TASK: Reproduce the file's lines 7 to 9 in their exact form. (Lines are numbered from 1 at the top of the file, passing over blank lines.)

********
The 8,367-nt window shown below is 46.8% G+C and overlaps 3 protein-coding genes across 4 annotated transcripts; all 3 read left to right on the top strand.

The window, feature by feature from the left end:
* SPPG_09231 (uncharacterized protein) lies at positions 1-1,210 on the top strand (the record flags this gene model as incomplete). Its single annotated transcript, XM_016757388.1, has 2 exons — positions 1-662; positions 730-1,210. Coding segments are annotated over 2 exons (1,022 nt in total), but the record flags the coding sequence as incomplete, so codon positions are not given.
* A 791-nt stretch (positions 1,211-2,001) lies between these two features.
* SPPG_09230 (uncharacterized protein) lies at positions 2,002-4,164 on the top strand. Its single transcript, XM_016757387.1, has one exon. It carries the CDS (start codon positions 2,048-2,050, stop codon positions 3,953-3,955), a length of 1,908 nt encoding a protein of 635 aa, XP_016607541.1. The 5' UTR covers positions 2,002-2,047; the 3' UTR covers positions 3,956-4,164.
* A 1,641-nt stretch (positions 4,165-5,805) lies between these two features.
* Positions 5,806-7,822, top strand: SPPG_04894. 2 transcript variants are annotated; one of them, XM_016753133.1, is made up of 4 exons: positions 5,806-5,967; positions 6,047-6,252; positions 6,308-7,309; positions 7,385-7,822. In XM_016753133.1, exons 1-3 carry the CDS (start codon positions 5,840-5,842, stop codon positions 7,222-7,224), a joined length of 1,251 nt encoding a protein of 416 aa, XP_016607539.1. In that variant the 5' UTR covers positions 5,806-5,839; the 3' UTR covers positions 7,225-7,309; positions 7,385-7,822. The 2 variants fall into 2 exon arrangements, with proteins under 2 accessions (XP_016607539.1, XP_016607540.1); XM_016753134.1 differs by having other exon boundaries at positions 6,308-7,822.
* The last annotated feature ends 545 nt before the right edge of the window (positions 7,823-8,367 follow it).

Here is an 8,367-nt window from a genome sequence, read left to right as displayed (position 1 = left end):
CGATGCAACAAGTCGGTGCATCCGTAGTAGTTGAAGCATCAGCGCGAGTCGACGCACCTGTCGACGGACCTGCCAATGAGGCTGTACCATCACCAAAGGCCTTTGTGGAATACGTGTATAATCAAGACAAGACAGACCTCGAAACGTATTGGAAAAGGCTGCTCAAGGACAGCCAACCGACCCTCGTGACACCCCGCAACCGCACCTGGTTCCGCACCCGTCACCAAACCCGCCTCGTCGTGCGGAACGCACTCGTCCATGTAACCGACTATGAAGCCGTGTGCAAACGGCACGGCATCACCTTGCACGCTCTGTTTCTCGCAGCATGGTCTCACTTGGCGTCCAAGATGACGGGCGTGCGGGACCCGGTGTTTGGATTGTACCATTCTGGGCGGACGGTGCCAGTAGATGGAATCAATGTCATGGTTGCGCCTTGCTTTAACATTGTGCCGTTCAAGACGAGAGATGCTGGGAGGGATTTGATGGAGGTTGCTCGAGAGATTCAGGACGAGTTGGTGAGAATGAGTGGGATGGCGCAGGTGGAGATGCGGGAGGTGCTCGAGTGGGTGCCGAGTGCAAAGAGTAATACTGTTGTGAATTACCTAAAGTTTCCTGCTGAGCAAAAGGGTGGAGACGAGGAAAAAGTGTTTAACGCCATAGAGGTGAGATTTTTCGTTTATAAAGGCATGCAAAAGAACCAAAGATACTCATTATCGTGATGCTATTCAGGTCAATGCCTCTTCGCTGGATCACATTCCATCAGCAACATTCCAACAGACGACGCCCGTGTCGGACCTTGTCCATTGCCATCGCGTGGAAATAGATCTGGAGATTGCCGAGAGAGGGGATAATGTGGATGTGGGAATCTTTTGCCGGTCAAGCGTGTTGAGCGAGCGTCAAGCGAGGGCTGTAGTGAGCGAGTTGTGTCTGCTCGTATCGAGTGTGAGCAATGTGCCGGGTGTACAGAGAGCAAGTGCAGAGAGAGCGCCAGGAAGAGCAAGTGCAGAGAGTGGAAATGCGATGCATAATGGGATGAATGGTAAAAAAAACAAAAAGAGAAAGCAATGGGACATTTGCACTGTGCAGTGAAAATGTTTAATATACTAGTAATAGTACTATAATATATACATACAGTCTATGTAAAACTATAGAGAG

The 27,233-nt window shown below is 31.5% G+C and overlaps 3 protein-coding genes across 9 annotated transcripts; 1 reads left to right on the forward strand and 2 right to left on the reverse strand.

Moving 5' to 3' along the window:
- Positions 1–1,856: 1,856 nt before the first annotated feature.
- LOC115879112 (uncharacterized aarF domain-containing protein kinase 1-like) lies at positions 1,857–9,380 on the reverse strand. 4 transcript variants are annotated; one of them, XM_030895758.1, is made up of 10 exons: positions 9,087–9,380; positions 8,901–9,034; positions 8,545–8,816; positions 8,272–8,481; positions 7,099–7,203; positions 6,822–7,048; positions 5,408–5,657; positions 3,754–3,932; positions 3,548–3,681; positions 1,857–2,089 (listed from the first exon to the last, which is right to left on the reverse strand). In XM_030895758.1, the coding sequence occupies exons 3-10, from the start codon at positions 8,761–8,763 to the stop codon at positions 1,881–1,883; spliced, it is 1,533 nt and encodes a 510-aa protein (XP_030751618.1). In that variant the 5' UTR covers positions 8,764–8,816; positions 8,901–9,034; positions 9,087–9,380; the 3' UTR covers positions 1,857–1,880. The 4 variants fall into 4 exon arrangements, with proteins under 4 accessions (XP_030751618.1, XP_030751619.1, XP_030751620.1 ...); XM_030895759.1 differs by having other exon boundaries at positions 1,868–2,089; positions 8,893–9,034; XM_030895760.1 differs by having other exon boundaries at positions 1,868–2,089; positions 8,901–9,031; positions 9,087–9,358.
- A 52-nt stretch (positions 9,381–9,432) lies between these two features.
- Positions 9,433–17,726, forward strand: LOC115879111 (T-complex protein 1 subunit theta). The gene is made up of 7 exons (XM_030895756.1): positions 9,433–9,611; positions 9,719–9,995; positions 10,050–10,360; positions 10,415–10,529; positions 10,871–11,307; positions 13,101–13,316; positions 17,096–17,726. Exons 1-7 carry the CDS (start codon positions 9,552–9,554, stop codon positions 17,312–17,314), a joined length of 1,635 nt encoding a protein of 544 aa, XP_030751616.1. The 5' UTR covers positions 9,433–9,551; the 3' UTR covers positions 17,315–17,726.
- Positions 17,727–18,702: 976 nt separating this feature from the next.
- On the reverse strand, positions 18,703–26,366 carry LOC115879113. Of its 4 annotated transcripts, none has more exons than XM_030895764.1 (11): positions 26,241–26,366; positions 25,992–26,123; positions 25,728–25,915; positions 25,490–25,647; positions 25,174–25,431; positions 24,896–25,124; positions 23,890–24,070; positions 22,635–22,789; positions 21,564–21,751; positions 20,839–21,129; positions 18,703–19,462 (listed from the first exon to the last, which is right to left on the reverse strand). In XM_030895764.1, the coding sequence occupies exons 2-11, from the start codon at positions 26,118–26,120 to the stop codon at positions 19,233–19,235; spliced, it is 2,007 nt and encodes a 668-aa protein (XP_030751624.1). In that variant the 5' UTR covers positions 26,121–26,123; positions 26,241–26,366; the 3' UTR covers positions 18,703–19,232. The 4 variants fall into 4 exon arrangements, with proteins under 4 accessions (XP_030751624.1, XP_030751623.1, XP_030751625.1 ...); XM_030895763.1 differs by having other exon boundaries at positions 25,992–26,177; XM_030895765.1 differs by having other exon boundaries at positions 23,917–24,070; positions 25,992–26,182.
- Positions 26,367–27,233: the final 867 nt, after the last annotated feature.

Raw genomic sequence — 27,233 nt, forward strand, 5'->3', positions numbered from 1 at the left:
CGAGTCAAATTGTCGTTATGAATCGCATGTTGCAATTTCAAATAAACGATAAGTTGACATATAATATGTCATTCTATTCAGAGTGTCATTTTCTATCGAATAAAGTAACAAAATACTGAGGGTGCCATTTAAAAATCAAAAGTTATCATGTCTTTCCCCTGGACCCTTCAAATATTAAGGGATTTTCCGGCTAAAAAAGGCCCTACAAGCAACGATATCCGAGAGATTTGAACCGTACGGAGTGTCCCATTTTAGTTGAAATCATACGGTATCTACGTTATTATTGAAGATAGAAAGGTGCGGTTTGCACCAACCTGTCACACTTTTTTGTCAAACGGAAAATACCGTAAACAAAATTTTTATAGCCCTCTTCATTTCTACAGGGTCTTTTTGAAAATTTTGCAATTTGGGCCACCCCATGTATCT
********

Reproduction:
* Positions 5,806-7,822, top strand: SPPG_04894. 2 transcript variants are annotated; one of them, XM_016753133.1, is made up of 4 exons: positions 5,806-5,967; positions 6,047-6,252; positions 6,308-7,309; positions 7,385-7,822. In XM_016753133.1, exons 1-3 carry the CDS (start codon positions 5,840-5,842, stop codon positions 7,222-7,224), a joined length of 1,251 nt encoding a protein of 416 aa, XP_016607539.1. In that variant the 5' UTR covers positions 5,806-5,839; the 3' UTR covers positions 7,225-7,309; positions 7,385-7,822. The 2 variants fall into 2 exon arrangements, with proteins under 2 accessions (XP_016607539.1, XP_016607540.1); XM_016753134.1 differs by having other exon boundaries at positions 6,308-7,822.
* The last annotated feature ends 545 nt before the right edge of the window (positions 7,823-8,367 follow it).

Here is an 8,367-nt window from a genome sequence, read left to right as displayed (position 1 = left end):